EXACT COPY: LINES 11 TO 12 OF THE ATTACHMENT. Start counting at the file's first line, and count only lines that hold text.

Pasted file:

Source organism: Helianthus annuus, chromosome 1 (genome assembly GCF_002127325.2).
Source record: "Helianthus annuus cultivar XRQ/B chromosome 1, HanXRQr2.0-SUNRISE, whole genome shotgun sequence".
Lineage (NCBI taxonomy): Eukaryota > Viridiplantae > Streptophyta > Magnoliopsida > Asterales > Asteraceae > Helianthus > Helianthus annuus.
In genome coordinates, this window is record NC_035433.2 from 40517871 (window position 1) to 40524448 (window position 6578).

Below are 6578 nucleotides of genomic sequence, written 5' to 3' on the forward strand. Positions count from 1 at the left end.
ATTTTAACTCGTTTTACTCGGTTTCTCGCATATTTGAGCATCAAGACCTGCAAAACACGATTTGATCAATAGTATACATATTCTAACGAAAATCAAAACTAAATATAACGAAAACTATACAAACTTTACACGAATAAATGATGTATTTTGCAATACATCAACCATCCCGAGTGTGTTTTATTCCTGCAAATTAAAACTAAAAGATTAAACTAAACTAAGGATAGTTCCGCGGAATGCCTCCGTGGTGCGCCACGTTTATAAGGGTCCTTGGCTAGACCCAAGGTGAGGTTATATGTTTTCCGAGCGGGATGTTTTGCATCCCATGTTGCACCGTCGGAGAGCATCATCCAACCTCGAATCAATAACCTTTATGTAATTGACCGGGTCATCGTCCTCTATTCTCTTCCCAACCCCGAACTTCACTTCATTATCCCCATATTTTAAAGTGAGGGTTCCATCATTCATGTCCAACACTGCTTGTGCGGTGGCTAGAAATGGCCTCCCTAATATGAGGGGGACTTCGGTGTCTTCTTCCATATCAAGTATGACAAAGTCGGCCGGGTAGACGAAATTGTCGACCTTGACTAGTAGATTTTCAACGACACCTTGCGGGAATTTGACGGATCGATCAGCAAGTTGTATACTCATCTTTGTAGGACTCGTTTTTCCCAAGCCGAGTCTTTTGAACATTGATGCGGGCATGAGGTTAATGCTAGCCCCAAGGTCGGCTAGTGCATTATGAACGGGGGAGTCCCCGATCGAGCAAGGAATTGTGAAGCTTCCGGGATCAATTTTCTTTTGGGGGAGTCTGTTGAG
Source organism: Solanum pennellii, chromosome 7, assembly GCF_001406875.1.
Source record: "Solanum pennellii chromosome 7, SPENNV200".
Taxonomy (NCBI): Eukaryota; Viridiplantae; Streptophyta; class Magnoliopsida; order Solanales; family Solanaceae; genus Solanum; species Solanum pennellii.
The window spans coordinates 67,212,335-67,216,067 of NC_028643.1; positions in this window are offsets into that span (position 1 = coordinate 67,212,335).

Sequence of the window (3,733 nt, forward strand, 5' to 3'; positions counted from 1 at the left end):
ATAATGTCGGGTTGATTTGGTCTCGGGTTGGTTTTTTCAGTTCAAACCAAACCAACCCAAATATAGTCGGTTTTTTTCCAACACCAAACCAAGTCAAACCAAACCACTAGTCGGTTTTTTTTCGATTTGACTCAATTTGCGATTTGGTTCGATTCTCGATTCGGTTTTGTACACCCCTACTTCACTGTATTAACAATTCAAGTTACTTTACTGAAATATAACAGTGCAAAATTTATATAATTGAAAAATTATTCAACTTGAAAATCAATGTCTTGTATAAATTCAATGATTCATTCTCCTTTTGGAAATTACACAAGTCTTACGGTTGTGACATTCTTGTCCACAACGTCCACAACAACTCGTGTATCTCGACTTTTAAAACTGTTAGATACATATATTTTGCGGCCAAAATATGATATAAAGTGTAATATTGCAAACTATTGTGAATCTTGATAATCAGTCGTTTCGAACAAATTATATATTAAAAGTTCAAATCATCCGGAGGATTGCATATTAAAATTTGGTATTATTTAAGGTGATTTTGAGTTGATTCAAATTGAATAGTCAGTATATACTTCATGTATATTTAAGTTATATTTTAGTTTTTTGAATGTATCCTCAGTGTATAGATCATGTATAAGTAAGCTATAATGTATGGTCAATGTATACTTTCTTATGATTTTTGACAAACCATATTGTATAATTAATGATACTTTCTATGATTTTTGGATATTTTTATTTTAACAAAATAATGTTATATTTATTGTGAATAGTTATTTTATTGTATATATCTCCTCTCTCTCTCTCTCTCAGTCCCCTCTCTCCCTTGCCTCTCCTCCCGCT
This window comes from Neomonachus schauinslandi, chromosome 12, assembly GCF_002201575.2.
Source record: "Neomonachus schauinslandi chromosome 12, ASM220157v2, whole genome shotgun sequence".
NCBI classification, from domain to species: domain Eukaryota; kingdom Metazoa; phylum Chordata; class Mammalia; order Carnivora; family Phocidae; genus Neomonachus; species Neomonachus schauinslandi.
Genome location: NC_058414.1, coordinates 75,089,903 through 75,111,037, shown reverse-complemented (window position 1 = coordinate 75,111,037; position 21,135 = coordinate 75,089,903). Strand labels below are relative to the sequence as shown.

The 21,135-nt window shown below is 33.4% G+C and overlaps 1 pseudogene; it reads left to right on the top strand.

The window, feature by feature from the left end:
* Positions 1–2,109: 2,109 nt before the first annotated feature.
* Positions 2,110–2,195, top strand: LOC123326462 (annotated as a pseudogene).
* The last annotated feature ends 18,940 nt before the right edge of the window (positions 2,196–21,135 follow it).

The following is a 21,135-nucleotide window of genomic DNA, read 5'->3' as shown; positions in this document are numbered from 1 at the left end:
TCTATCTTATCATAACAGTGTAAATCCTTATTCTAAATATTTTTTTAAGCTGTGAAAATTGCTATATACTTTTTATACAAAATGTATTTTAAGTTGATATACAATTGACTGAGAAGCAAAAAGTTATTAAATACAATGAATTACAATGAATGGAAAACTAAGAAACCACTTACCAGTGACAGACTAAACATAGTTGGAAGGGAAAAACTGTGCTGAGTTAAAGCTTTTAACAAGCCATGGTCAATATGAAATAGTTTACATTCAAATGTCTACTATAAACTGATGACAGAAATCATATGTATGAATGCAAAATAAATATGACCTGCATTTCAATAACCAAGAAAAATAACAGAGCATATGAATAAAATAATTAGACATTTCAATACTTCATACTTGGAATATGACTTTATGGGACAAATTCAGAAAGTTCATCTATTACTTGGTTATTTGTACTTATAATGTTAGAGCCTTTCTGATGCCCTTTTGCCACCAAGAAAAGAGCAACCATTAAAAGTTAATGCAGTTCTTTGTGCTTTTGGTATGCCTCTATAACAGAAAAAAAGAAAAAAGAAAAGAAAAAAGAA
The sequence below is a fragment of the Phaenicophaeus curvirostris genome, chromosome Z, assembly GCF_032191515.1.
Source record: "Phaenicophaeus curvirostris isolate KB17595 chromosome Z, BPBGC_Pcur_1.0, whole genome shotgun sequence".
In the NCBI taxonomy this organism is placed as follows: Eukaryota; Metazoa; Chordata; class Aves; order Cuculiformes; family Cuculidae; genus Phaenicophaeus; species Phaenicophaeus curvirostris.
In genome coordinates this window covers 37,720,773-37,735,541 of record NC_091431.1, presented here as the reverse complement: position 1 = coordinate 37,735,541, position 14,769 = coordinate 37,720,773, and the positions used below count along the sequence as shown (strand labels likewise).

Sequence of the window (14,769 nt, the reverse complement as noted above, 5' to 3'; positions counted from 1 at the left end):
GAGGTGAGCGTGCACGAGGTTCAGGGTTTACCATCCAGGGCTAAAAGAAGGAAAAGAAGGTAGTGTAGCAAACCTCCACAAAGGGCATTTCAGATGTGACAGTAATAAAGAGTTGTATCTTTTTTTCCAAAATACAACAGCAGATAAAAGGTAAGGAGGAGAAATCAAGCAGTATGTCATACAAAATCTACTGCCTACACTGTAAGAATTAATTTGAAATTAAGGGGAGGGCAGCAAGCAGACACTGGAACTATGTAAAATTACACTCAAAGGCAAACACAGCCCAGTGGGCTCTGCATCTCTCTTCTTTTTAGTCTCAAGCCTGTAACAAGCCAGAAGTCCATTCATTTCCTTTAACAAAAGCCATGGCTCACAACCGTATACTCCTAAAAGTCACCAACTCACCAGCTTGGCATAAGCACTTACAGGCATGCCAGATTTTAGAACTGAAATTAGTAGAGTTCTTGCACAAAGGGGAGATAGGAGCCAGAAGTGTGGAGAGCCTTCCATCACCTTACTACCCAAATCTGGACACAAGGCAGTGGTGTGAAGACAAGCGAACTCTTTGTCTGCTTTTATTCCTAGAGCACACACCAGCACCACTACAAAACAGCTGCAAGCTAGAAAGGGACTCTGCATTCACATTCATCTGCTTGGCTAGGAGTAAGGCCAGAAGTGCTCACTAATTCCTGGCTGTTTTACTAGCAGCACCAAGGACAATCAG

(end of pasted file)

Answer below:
Sequence of the window (3,733 nt, forward strand, 5' to 3'; positions counted from 1 at the left end):
ATAATGTCGGGTTGATTTGGTCTCGGGTTGGTTTTTTCAGTTCAAACCAAACCAACCCAAATATAGTCGGTTTTTTTCCAACACCAAACCAAGTCAAACCAAACCACTAGTCGGTTTTTTTTCGATTTGACTCAATTTGCGATTTGGTTCGATTCTCGATTCGGTTTTGTACACCCCTACTTCACTGTATTAACAATTCAAGTTACTTTACTGAAATATAACAGTGCAAAATTTATATAATTGAAAAATTATTCAACTTGAAAATCAATGTCTTGTATAAATTCAATGATTCATTCTCCTTTTGGAAATTACACAAGTCTTACGGTTGTGACATTCTTGTCCACAACGTCCACAACAACTCGTGTATCTCGACTTTTAAAACTGTTAGATACATATATTTTGCGGCCAAAATATGATATAAAGTGTAATATTGCAAACTATTGTGAATCTTGATAATCAGTCGTTTCGAACAAATTATATATTAAAAGTTCAAATCATCCGGAGGATTGCATATTAAAATTTGGTATTATTTAAGGTGATTTTGAGTTGATTCAAATTGAATAGTCAGTATATACTTCATGTATATTTAAGTTATATTTTAGTTTTTTGAATGTATCCTCAGTGTATAGATCATGTATAAGTAAGCTATAATGTATGGTCAATGTATACTTTCTTATGATTTTTGACAAACCATATTGTATAATTAATGATACTTTCTATGATTTTTGGATATTTTTATTTTAACAAAATAATGTTATATTTATTGTGAATAGTTATTTTATTGTATATATCTCCTCTCTCTCTCTCTCTCAGTCCCCTCTCTCCCTTGCCTCTCCTCCCGCT